Rosh Hashannah with Family

Six years have gone by since I last spent Rosh Hashannah with my parents.  And I would need all my fingers and most of my toes to count the number of years it’s been since I celebrated the Jewish New Year with either of my sisters.

It’s not that we haven’t planned to spend the High Holy Days with family.  To call upon one of our tritest expressions, “life gets in the way.”  Or, to be more honest with myself, I have made other choices.

Let’s see:  Last year, I made an eleventh hour decision to forgo spending Rosh Hashannah with my parents in order to make a nearly 1,400 mile round-trip drive to attend a job interview.  I knew that I had just a few weeks of work left before I would be laid off, and I had begun to panic.  The interview was a disaster, a total waste of time and money.  I guess it serves me right for not doing the right thing by turning them down in order to spend the holiday with my parents.

2012:  My parents were being feisty and we didn’t want to deal with them.  We blew them off, instead opting for a lovely trip to the ocean, attending a very friendly synagogue in San Luis Obispo and hanging out in Pismo Beach.

2011:  I was able to secure only minimal time off work.  We were living out in the desert, so we settled for attending synagogue near Phoenix, about two hours away.

2010:  I was only a few months into a new job and was denied any time off work.  I worked right through Rosh Hashannah and prayed at home on Yom Kippur, which (thank the Lord) happened to fall on a Saturday.

2009:  There was a death in my wife’s family and we had to attend a funeral at the other end of the state.

Thus, 2008 was the last time I sat down at my parents’ dining room table to dip the apples in honey, pour the wine and recite the Kiddush.

The last time I started a new job, I forgot to ask for the High Holy Days off as a condition of employment.  This time I remembered, although I just barely mentioned it in time.  It’s a Jewish job hunters’ conundrum.  You know they’re not going to allow you time off early in your first year of employment unless you insist on it as a hiring condition.  But if you start asking for time off before you’ve even begun working, will the job offer hold?  What employer wants to hire someone who asks for time off before he even starts work?  It makes an applicant sound suspiciously like someone who doesn’t really want to work, or for whom work is not the first priority, in any event.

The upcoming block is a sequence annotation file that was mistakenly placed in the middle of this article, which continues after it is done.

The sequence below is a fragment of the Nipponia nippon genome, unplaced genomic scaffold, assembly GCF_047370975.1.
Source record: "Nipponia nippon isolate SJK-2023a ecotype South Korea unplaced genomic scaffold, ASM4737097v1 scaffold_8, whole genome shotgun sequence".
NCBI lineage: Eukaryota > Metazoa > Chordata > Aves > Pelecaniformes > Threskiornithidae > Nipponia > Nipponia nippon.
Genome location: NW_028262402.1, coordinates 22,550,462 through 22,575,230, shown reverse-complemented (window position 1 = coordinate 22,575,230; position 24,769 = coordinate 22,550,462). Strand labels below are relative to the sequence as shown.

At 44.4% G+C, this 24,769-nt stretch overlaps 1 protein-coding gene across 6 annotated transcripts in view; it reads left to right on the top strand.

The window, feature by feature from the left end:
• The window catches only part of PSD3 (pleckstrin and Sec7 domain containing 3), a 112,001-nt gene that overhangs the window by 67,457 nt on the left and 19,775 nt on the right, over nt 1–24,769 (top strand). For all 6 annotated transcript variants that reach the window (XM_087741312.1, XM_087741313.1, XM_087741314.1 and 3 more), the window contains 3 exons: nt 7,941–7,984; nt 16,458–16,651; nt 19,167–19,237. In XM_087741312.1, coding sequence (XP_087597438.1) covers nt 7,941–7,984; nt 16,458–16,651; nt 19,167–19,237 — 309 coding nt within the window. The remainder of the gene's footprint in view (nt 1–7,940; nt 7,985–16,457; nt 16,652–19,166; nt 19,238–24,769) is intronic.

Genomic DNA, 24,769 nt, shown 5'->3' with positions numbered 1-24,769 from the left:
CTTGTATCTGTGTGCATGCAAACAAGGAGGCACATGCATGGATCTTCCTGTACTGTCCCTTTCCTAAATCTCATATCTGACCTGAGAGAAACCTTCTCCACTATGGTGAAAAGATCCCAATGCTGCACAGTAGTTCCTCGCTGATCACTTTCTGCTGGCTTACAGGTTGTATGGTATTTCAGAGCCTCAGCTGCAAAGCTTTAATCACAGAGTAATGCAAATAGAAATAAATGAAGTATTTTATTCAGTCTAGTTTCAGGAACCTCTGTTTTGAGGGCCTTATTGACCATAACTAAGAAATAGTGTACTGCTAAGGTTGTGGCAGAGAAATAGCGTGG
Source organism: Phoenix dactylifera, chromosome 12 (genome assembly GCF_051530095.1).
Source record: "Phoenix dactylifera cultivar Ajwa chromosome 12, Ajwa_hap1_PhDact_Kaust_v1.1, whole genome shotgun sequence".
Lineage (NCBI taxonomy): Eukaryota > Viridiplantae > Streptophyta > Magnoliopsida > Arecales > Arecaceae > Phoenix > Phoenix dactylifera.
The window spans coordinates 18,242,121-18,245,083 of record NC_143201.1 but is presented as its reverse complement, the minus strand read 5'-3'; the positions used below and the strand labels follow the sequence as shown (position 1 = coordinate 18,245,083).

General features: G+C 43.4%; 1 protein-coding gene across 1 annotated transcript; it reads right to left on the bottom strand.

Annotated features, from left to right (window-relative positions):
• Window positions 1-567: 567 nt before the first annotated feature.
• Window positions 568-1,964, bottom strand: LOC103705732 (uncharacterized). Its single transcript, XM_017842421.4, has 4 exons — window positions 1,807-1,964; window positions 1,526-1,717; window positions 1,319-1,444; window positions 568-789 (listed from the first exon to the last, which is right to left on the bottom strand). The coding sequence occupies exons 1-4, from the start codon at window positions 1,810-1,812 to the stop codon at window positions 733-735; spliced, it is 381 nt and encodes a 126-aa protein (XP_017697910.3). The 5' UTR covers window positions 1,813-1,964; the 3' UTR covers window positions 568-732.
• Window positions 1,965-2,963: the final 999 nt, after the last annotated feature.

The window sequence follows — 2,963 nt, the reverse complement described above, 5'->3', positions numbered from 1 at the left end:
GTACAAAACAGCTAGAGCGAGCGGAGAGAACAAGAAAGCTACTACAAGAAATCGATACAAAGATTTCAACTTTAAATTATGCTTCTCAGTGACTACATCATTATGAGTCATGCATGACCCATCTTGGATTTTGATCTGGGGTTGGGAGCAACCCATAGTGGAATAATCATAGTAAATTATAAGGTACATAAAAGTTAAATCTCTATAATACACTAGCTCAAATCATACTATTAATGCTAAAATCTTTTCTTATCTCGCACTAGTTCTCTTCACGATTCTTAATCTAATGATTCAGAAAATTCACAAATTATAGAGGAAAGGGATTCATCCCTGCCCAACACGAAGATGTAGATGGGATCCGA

Until I was ten years old, my father’s parents lived two hours away and visited us often.  My grandmother worked as a clerk in the office of a large clothing manufacturer, and I remember her telling me that she was able to get one Jewish holiday off each year by switching with a coworker.  You work Yom Kippur for me and I’ll work Good Friday for you.  My grandparents weren’t religious in the slightest, so they just worked through Rosh Hashannah and thought nothing of it.

When I worked in a call center that operated 24/7, I was able to obtain time off for the High Holy Days by switching days with coworkers who wanted a Sunday off.  When I worked in the Silicon Valley high tech industry, I was able to get the High Holy Days off by working Christmas Eve, Christmas Day and New Year’s Day, all of which were days that meant nothing to me.  My employer didn’t insist that days be switched within the same pay period or even within the same month.  An added advantage was that I would find myself the only one at the office on Christmas and New Year’s, enjoying the peace and quiet as I got some work done.

Today, however, I have a job in the public sector where everyone works Monday through Friday and the office tower is closed up tighter than a drum on weekends and holidays.  Fortunately for me, I have a very kind boss who is willing to accommodate my needs.  I am truly blessed.

So tonight we will head south for a visit with my parents in Madera.  They attend a super Orthodox synagogue in Fresno.  Back when we lived down there in the Central Valley, I had more than a few philosophical run-ins with the rabbi, which resulted in me changing my synagogue of affiliation while my parents stayed put.  For three days out of the year, however, I figure I can handle it, if only for the sake of my parents.

After all, they are now in their eighties and I don’t know how many more opportunities I will have to share Rosh Hashannah with them.

L’shana tovah tikatevu… Best wishes for a happy, healthy and sweet new year to all!

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